Over the past 9 months, I've written extensively about my job search. I've written about my struggles and successes, my preparation for interviews and what I do when interviews don't go well. But this post is about an entirely different part of my job search - the end of it. A few weeks ago I accepted an offer to become a Full Stack Engineer at a healthtech startup, and my first day of work is November 4th.

The Interview Process

This process started back in late August, when I saw the position listed online (I honestly don't remember where I saw it). I did some research on the company and it seemed like it might be a good fit, so I applied. A few days later, a recruiter at the company reached out to me to schedule a phone screen, and we scheduled our conversation for the following week. We had a good conversation about the company, the role, my experience, and my goals for my next company/role. I really enjoyed the conversation, and I was ready for the next step, a technical phone interview with the hiring manager. The recruiter asked about my availability for that interview, so I expected to be contacted within a few days to set up a time to speak with the hiring manager. This was in early September.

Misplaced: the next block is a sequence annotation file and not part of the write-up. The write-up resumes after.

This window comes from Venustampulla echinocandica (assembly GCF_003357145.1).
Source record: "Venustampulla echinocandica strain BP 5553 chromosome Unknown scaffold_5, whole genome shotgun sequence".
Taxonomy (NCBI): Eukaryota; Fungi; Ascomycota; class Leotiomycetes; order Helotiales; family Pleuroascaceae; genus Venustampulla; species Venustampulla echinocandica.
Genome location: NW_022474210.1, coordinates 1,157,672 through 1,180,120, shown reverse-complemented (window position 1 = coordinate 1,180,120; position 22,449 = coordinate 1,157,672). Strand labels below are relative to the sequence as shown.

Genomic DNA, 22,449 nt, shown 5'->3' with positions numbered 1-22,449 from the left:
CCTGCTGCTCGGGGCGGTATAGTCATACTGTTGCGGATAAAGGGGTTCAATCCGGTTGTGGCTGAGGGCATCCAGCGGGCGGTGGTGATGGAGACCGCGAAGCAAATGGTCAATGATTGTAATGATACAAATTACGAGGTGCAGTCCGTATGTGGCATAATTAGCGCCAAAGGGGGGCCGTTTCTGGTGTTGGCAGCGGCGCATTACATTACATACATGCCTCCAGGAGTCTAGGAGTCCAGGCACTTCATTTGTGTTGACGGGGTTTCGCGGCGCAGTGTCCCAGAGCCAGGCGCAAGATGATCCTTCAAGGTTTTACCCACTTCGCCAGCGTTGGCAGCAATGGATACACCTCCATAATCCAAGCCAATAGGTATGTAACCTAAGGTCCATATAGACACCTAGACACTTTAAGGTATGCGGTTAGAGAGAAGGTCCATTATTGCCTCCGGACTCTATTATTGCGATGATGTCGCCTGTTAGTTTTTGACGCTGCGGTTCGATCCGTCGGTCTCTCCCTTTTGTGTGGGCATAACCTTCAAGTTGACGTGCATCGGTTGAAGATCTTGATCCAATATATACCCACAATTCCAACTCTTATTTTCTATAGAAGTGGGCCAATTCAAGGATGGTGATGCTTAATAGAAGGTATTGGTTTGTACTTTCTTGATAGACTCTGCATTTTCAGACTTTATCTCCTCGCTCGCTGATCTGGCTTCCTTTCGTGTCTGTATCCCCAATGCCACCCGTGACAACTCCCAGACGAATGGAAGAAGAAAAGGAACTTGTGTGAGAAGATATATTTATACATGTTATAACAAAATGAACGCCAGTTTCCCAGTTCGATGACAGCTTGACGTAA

After not hearing from the recruiter for a week, I sent an email just to check in and to see if the hiring manager was interested in speaking with me. A few days later the recruiter contacted me and asked me my availability for a phone interview with the hiring manager. I sent over my availability for the following week and half or so, and then ... crickets. The last day that I had given availability for passed, and I still hadn't heard back from the company.